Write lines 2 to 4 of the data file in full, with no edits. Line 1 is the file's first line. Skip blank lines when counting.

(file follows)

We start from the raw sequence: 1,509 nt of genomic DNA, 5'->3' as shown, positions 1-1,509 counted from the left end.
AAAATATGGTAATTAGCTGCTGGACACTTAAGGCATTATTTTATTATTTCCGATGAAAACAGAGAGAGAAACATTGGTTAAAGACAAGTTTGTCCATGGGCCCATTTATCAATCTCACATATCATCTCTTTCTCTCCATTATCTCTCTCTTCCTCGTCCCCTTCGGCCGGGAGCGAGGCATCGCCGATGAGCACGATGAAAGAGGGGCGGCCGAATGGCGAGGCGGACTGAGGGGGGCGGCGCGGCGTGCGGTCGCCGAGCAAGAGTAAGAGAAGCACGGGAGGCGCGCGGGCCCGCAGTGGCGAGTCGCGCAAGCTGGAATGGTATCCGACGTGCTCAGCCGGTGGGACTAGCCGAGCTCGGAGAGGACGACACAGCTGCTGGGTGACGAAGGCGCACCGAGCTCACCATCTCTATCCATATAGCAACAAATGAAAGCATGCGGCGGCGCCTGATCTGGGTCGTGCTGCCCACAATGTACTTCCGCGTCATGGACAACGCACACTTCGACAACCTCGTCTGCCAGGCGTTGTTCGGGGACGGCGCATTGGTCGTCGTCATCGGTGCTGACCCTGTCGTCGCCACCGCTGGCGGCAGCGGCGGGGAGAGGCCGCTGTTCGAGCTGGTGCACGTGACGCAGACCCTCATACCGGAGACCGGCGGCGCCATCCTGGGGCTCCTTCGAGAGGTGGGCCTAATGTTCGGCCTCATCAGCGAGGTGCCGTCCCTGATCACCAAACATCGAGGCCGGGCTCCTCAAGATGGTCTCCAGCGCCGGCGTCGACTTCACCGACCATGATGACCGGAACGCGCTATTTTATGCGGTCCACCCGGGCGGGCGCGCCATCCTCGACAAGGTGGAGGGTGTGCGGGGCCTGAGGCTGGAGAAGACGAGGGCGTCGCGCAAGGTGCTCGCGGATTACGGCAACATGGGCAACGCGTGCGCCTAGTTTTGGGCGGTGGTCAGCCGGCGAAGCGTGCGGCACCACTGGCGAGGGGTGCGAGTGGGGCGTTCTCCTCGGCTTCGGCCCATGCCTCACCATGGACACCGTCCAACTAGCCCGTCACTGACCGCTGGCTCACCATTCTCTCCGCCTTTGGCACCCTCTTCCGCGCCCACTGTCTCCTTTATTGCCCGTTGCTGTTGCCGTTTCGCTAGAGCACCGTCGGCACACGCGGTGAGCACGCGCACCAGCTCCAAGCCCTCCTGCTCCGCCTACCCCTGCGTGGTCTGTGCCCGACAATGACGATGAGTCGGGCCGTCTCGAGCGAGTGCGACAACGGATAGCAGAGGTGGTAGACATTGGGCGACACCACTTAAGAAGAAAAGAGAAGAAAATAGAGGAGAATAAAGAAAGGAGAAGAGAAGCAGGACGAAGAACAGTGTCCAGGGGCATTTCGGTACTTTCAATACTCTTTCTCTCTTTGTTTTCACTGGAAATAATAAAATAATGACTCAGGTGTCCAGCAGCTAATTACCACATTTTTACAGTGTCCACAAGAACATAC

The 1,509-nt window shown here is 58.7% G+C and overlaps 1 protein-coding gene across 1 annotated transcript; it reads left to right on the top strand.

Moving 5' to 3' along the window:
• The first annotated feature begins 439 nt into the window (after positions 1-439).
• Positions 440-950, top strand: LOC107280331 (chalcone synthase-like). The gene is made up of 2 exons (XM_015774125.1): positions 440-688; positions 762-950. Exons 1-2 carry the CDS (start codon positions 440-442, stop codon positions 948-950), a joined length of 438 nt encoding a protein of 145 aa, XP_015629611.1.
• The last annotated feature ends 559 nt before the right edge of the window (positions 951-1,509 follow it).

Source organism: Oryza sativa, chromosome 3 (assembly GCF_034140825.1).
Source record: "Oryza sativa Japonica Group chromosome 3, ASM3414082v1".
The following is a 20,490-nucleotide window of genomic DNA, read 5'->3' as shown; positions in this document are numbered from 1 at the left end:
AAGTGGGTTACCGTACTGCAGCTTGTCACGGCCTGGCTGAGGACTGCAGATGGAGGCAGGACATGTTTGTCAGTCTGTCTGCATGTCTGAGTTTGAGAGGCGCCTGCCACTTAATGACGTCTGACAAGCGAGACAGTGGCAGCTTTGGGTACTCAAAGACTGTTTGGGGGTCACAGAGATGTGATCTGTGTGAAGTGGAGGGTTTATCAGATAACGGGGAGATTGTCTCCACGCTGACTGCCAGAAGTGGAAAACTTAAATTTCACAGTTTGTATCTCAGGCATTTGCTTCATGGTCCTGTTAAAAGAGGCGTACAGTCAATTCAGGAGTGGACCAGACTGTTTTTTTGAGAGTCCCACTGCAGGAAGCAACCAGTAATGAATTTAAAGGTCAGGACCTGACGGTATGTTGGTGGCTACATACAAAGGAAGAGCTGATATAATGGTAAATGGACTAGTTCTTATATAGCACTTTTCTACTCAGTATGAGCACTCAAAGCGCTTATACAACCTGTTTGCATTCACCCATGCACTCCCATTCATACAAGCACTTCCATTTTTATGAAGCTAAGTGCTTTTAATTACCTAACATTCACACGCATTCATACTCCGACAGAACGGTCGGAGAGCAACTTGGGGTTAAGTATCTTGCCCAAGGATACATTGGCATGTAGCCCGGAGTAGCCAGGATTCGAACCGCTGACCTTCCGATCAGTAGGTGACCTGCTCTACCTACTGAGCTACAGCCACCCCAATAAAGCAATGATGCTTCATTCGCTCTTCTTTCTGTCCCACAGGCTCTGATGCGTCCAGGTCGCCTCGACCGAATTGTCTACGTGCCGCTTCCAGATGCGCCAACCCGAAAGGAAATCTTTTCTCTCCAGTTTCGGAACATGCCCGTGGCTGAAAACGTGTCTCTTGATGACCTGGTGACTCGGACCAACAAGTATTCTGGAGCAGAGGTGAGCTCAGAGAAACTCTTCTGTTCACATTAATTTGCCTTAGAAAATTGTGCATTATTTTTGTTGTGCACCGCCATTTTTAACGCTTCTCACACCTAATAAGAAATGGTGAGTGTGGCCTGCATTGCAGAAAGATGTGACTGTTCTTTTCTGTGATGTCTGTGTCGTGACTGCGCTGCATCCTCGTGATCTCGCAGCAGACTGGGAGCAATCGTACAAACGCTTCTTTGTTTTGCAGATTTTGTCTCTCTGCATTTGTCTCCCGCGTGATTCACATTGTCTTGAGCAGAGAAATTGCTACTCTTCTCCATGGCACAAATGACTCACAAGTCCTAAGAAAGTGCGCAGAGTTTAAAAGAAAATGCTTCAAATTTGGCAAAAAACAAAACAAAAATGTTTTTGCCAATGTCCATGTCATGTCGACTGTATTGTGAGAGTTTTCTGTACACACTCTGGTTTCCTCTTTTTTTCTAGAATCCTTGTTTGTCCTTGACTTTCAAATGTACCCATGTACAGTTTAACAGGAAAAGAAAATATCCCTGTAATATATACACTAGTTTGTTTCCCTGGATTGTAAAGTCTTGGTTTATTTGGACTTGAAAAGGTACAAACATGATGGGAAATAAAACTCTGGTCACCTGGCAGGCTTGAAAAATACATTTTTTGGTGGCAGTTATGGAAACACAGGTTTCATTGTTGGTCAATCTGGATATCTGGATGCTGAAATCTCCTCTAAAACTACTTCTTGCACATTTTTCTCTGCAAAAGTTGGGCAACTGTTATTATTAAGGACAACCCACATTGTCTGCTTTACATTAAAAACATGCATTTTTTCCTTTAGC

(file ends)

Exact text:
AAAATATGGTAATTAGCTGCTGGACACTTAAGGCATTATTTTATTATTTCCGATGAAAACAGAGAGAGAAACATTGGTTAAAGACAAGTTTGTCCATGGGCCCATTTATCAATCTCACATATCATCTCTTTCTCTCCATTATCTCTCTCTTCCTCGTCCCCTTCGGCCGGGAGCGAGGCATCGCCGATGAGCACGATGAAAGAGGGGCGGCCGAATGGCGAGGCGGACTGAGGGGGGCGGCGCGGCGTGCGGTCGCCGAGCAAGAGTAAGAGAAGCACGGGAGGCGCGCGGGCCCGCAGTGGCGAGTCGCGCAAGCTGGAATGGTATCCGACGTGCTCAGCCGGTGGGACTAGCCGAGCTCGGAGAGGACGACACAGCTGCTGGGTGACGAAGGCGCACCGAGCTCACCATCTCTATCCATATAGCAACAAATGAAAGCATGCGGCGGCGCCTGATCTGGGTCGTGCTGCCCACAATGTACTTCCGCGTCATGGACAACGCACACTTCGACAACCTCGTCTGCCAGGCGTTGTTCGGGGACGGCGCATTGGTCGTCGTCATCGGTGCTGACCCTGTCGTCGCCACCGCTGGCGGCAGCGGCGGGGAGAGGCCGCTGTTCGAGCTGGTGCACGTGACGCAGACCCTCATACCGGAGACCGGCGGCGCCATCCTGGGGCTCCTTCGAGAGGTGGGCCTAATGTTCGGCCTCATCAGCGAGGTGCCGTCCCTGATCACCAAACATCGAGGCCGGGCTCCTCAAGATGGTCTCCAGCGCCGGCGTCGACTTCACCGACCATGATGACCGGAACGCGCTATTTTATGCGGTCCACCCGGGCGGGCGCGCCATCCTCGACAAGGTGGAGGGTGTGCGGGGCCTGAGGCTGGAGAAGACGAGGGCGTCGCGCAAGGTGCTCGCGGATTACGGCAACATGGGCAACGCGTGCGCCTAGTTTTGGGCGGTGGTCAGCCGGCGAAGCGTGCGGCACCACTGGCGAGGGGTGCGAGTGGGGCGTTCTCCTCGGCTTCGGCCCATGCCTCACCATGGACACCGTCCAACTAGCCCGTCACTGACCGCTGGCTCACCATTCTCTCCGCCTTTGGCACCCTCTTCCGCGCCCACTGTCTCCTTTATTGCCCGTTGCTGTTGCCGTTTCGCTAGAGCACCGTCGGCACACGCGGTGAGCACGCGCACCAGCTCCAAGCCCTCCTGCTCCGCCTACCCCTGCGTGGTCTGTGCCCGACAATGACGATGAGTCGGGCCGTCTCGAGCGAGTGCGACAACGGATAGCAGAGGTGGTAGACATTGGGCGACACCACTTAAGAAGAAAAGAGAAGAAAATAGAGGAGAATAAAGAAAGGAGAAGAGAAGCAGGACGAAGAACAGTGTCCAGGGGCATTTCGGTACTTTCAATACTCTTTCTCTCTTTGTTTTCACTGGAAATAATAAAATAATGACTCAGGTGTCCAGCAGCTAATTACCACATTTTTACAGTGTCCACAAGAACATAC

The 1,509-nt window shown here is 58.7% G+C and overlaps 1 protein-coding gene across 1 annotated transcript; it reads left to right on the top strand.

Moving 5' to 3' along the window: